Shree Ram Chaudhary and Bhagi Ram Chaudhary
Mina and Anil (Photo by
If a crow caws in the vicinity of a house, it is
believed to be conveying a message to the house.
There is the village of Kauwaghari in Goltokuri Village Development
Committee (VDC) in Dang District named after the crow, called kauwa
in the Tharu language, because it was the habitat of thousands of
crows long ago. Today, however, one can find a settlement of Sarkis
rather than crows in Kauwaghari.
On June 30, 2002, the crows in Kauwaghari brought bad news to the
locals. A dozen villagers who had been to the local forest were
killed on the spot by the army.
An 85-year-old Sarki man, Sonbir Nepali, said, “Our forefathers
migrated to Dang from Salyan in 1885. Since then, we made our living
with hard work; but whatever the circumstances, we were happy.
However, God envied the little happiness that was dwelling in the
village and forced my aged eyes to see the dead bodies of the 12
youths who were in their prime with dreams in their eyes.”
He added that, after migrating to Kauwaghari, the Sarkis, one of the
country’s lowest castes, started earning their living through their
traditional occupation of making leather shoes. Then the exchange
value for a pair of slippers was 10 pathi (32.5 kilograms) of rice
and for a pair of shoes a muri (75 kilograms) of rice. People used
to get three muri of rice as their wage for hammering a horse’s
saddle. This was payment enough to sustain the people, but soon
after the establishment of the Bashbari Shoes Industry the
government instituted a tax on leather, and the Sarkis were
compelled to leave their traditional occupation. They changed their
means of earning a living to rearing animals, collecting firewood
and other work or working as daily waged laborers.
Following the cruel murder of these 12 innocent men, the livelihood
of many villagers was disrupted.
This is a story of the family of Resham Nepali, one of the 12
victims. Resham was living with his wife, a son and a daughter
rather than with his parents. After the murder of the only
breadwinner in the family, his widow Radha Nepali went through a
terrible time but was unable to go to her in-laws and share her
The three years following the death of her husband was like 30 years
to Radha. Her daughter Mina, 10 years old, started helping Radha
with household chores while her son Anil was 4 years old and going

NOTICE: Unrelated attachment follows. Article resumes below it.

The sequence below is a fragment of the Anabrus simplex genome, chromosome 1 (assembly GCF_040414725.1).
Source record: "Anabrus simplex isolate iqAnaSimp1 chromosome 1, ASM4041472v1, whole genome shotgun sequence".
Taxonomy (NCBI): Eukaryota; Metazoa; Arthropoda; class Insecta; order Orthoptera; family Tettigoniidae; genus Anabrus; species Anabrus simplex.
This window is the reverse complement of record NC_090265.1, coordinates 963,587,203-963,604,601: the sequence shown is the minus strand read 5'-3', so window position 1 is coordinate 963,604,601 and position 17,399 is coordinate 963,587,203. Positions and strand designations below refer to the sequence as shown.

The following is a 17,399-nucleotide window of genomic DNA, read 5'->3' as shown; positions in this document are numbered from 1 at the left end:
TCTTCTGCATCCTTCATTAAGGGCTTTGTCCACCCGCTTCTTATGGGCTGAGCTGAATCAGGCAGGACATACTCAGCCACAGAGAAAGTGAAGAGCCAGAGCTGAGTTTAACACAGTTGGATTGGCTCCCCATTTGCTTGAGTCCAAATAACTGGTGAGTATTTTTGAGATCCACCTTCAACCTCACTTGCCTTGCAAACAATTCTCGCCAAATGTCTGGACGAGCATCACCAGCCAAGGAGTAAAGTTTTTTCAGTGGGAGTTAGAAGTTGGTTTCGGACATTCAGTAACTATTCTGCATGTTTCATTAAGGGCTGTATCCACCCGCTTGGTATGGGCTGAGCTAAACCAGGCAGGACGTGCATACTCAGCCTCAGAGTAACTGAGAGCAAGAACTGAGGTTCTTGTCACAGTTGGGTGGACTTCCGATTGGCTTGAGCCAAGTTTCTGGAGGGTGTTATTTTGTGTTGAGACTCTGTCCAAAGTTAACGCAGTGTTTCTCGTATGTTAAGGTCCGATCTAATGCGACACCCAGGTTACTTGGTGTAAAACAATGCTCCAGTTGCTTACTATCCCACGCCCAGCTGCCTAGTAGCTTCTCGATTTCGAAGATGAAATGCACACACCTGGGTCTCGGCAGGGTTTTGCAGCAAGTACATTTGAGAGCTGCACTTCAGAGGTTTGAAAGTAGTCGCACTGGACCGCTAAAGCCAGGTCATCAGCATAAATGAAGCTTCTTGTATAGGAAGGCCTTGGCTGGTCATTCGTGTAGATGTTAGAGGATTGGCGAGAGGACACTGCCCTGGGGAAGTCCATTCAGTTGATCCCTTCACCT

to school. Her children were Radha’s only consolation. She sent her
children to school on the morning of Aug. 30, 2005. She used to
scold the children if they returned home late from school, but that
day she sent the children to play near the house of their
grandparents as soon as they were back from school.
Suddenly, the horrible news spread through the village that Radha
had committed suicide by hanging herself. Mina and her little
brother were instantly orphaned. Now they live with their
grandparents. Grandmother Parbati Nepali questions herself all the
“My son was killed by the security forces,” she says. “It was his
destiny, but I do not understand why my daughter-in-law committed
suicide, leaving behind her young children in peril? I am unable to
take care of myself. Who will care for them?”
Lacking proper care, the two orphans, Mina and Anil, look dirty and
abandoned. When Mina had boils on her body, the family had no money
to treat her; and as a result, she was unable to go to school for
Mina, who is now in grade three at a local school, says, “We were in
great pain when my father was killed, but we were recovering until
my mother committed suicide, tortured by her suffering, and the sky
fell in on us. Now we have no one in the world. Our children’s club
is the only way to forget all the pains of life.”
There are many unfortunate children like Mina and Anil in Kauwaghari.
Although they were not directly involved in Nepal’s war, these
little ones have become its victims. Now they have been deprived of
everything; there isn’t even a hand to soothe them.
* Shree Ram Chaudhary is the program manager of the Society for
Participatory Cultural Education (SPACE) in Gulariya in Nepal’s
Bardiya District and Bhagi Ram Chaudhary is the chairperson of the
Society for Environment Education Development (SEED) in Tulsipur in
Dang District. Shree Ram took part in Interfaith Cooperation Forum’s
(ICF) School of Peace (SOP) in Bangalore, India, in 2006, and Bhagi
Ram was a SOP participant in 2008.
The book Sighs of the Conflict: Impact, Coping Mechanisms and
Rebuilding of Lives in Dang, edited by Simon Robins, was
published by SEED and translated from Nepalese into English by Purna
Chaudhary, Sabina Bhattarai and Shila Khulal.